Title page for ETD etd-10022007-144727


Type of Document Dissertation
Author Kellman, Maxine Franchestcé
URN etd-10022007-144727
Title Development of an antigen-specific ELISPOT to detect intestinal antibody responses to the swine whipworm, Trichuris suis
Degree PhD
Department Veterinary Medical Sciences
Advisory Committee
Advisor Name Title
Zajac, Anne M. Committee Chair
Ahmed, S. Ansar Committee Member
Mansfield, Linda S. Committee Member
Schurig, Gerhardt G. Committee Member
Urban, J. F. Committee Member
Keywords
  • GALT
  • ELISPOT
  • Trichuris suis
  • swine
  • immunity
Date of Defense 1997-06-05
Availability restricted
Abstract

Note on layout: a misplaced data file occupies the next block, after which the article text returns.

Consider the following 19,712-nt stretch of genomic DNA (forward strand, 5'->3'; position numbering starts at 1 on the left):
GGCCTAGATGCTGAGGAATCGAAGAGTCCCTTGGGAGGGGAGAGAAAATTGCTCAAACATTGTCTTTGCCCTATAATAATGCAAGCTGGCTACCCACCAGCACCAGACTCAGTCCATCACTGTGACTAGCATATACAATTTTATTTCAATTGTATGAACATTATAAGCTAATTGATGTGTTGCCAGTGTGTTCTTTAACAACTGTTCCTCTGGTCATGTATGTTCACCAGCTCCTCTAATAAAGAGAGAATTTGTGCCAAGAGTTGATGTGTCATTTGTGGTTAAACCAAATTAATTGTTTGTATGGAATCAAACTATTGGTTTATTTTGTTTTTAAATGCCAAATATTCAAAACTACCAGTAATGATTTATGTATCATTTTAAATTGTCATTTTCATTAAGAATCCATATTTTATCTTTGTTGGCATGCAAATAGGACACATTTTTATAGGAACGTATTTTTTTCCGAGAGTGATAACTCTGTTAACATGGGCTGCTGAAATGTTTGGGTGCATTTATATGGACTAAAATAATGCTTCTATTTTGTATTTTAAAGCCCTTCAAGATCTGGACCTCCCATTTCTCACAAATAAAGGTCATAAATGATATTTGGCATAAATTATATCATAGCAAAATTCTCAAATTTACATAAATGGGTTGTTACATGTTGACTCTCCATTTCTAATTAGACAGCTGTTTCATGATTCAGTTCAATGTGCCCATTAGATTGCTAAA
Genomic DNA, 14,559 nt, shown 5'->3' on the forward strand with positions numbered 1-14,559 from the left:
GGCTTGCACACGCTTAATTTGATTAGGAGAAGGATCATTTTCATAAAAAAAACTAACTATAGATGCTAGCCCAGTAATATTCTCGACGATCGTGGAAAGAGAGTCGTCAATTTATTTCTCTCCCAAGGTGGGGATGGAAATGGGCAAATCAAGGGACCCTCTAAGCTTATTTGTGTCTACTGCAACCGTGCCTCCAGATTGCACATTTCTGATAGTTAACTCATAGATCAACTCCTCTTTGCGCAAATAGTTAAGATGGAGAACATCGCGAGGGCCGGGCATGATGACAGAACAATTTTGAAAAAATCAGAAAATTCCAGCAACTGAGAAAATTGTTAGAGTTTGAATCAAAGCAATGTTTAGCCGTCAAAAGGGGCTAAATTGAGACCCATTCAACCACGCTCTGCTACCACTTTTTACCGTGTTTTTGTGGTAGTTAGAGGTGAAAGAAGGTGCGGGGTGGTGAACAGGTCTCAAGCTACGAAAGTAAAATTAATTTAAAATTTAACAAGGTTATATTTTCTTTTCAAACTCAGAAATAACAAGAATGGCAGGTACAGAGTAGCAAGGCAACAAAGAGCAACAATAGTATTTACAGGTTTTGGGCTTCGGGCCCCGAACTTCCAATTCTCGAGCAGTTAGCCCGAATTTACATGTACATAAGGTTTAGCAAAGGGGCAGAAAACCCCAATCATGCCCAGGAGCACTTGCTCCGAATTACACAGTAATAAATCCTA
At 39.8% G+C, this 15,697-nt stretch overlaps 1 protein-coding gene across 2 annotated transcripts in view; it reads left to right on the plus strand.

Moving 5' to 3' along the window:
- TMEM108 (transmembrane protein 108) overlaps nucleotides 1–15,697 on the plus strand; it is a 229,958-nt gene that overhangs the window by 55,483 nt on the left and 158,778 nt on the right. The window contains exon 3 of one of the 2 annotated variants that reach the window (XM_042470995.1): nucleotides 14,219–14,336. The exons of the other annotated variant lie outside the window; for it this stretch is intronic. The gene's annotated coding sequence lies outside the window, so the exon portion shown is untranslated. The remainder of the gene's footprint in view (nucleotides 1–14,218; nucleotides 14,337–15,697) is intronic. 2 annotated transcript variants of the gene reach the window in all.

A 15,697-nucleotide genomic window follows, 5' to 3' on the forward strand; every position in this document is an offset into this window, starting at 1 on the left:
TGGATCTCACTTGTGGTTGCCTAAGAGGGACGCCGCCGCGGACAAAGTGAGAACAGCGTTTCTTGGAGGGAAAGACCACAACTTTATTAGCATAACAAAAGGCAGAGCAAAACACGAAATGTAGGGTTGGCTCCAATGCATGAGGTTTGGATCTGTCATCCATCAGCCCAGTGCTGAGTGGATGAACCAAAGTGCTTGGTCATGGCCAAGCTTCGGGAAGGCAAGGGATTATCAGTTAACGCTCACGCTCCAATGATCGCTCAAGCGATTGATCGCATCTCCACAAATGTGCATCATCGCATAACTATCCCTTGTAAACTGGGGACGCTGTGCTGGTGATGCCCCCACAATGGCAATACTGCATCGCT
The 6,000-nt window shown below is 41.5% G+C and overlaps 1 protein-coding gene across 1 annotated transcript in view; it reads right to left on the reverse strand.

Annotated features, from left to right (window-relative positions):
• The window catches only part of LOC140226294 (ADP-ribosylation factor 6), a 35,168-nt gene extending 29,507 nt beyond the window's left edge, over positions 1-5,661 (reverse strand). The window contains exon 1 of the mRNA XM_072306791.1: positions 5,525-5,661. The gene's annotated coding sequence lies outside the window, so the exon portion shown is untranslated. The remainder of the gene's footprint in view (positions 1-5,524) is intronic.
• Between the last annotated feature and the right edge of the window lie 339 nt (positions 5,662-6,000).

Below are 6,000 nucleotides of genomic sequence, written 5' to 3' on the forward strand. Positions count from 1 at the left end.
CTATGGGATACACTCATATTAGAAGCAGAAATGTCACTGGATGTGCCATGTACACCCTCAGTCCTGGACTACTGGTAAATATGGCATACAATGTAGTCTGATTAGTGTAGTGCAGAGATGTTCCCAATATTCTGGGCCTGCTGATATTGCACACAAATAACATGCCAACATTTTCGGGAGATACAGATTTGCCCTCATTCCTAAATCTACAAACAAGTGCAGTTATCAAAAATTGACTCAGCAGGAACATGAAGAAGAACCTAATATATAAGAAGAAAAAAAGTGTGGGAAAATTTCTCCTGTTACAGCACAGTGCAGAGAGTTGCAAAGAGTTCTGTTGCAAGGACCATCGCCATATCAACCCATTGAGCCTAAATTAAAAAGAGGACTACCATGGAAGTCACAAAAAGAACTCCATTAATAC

The swine whipworm, Trichuris suis, is a parasite present throughout the United States and is of concern to the swine industry worldwide because it is very pathogenic to growing pigs. The economic threat posed by T. suis and other intestinal parasite infections has created a strong interest in the development of parasite vaccines for the swine industry. Use of a vaccine either alone or with anthelmintics should reduce the economic losses. However, before effective parasite vaccines can be created, the swine gastrointestinal immune response to parasite antigens must be understood. In this study, an enzyme-linked immunospot (ELISPOT) assay was developed to measure total and antigen-specific IgG and IgA antibody secreting cells (ASC) from gut-associated lymphoid tissues (GALT) [mesenteric lymph node explants from jejunal region of small intestine (SI-MLN) and cecum in large intestine (C-MLN); and ileocecal Peyer's patches (IC-PP)] and lamina propria from the proximal colon removed from T. suis infected pigs. Tbe local antibody responses were compared to peripheral antibody responses found in the spleen and submandibular lymph nodes. The hypotheses to be tested was that parasite antigen-specific antibody secreting cells would be greatest in lymphoid tissue draining the site of infection compared to peripberal lymphoid tissues and that 19A ASC would predominate over IgG ASC in the lamina propria of T. suis infected pigs. The total IgG and IgA ASC frequencies for the spleen, SI-MLN, and ICPP did not significantly change (P> 0.05) over time. For C-MLN, there was a significant increase (p< 0.05) of total IgG ASC during a primary infection with T. suis. Antigen-specific IgG ASC were greatest at the GALT site closest to the infection, CMLN, whereas, antigen-specific IgA ASC predominated in the proximal colonic: lamina propria. Host protection to T. suis develops after anthelmintic: treatment of a primary exposure to parasite. The ELISPOT assay provided valuable information on the localization and compartmentalization of the swine gastrointestinal immune response to T. suis which resides in the cecum and proximal colon. In the future, this technique may be useful for monitoring gastrointestinal immune parameters of pigs exposed to a T. sllis vaccine.

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